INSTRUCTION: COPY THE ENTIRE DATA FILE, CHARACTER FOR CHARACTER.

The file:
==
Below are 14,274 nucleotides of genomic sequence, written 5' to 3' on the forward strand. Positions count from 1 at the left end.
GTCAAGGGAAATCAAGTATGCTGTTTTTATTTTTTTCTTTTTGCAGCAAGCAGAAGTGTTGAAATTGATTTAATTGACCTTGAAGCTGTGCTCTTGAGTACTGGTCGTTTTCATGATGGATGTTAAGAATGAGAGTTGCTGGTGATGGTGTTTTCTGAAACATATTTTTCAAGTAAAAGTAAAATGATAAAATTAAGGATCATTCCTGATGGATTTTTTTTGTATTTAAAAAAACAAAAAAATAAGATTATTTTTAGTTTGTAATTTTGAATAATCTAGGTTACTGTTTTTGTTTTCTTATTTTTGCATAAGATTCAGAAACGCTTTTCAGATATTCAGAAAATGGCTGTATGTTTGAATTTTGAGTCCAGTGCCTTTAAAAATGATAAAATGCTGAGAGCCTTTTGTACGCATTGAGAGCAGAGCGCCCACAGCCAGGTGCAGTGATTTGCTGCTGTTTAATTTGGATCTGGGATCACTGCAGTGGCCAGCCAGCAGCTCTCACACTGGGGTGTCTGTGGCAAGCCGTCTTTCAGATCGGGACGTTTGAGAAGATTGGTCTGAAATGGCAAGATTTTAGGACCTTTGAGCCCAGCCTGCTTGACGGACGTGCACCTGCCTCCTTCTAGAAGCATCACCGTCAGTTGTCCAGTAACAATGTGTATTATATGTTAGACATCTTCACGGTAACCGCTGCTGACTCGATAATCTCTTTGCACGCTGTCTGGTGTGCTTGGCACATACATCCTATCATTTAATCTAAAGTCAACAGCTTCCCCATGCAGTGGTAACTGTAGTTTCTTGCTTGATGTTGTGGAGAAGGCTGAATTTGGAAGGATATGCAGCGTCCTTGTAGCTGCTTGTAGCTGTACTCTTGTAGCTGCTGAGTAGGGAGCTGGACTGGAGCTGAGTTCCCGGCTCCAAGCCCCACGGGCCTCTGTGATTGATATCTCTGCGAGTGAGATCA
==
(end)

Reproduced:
Below are 14,274 nucleotides of genomic sequence, written 5' to 3' on the forward strand. Positions count from 1 at the left end.
GTCAAGGGAAATCAAGTATGCTGTTTTTATTTTTTTCTTTTTGCAGCAAGCAGAAGTGTTGAAATTGATTTAATTGACCTTGAAGCTGTGCTCTTGAGTACTGGTCGTTTTCATGATGGATGTTAAGAATGAGAGTTGCTGGTGATGGTGTTTTCTGAAACATATTTTTCAAGTAAAAGTAAAATGATAAAATTAAGGATCATTCCTGATGGATTTTTTTTGTATTTAAAAAAACAAAAAAATAAGATTATTTTTAGTTTGTAATTTTGAATAATCTAGGTTACTGTTTTTGTTTTCTTATTTTTGCATAAGATTCAGAAACGCTTTTCAGATATTCAGAAAATGGCTGTATGTTTGAATTTTGAGTCCAGTGCCTTTAAAAATGATAAAATGCTGAGAGCCTTTTGTACGCATTGAGAGCAGAGCGCCCACAGCCAGGTGCAGTGATTTGCTGCTGTTTAATTTGGATCTGGGATCACTGCAGTGGCCAGCCAGCAGCTCTCACACTGGGGTGTCTGTGGCAAGCCGTCTTTCAGATCGGGACGTTTGAGAAGATTGGTCTGAAATGGCAAGATTTTAGGACCTTTGAGCCCAGCCTGCTTGACGGACGTGCACCTGCCTCCTTCTAGAAGCATCACCGTCAGTTGTCCAGTAACAATGTGTATTATATGTTAGACATCTTCACGGTAACCGCTGCTGACTCGATAATCTCTTTGCACGCTGTCTGGTGTGCTTGGCACATACATCCTATCATTTAATCTAAAGTCAACAGCTTCCCCATGCAGTGGTAACTGTAGTTTCTTGCTTGATGTTGTGGAGAAGGCTGAATTTGGAAGGATATGCAGCGTCCTTGTAGCTGCTTGTAGCTGTACTCTTGTAGCTGCTGAGTAGGGAGCTGGACTGGAGCTGAGTTCCCGGCTCCAAGCCCCACGGGCCTCTGTGATTGATATCTCTGCGAGTGAGATCA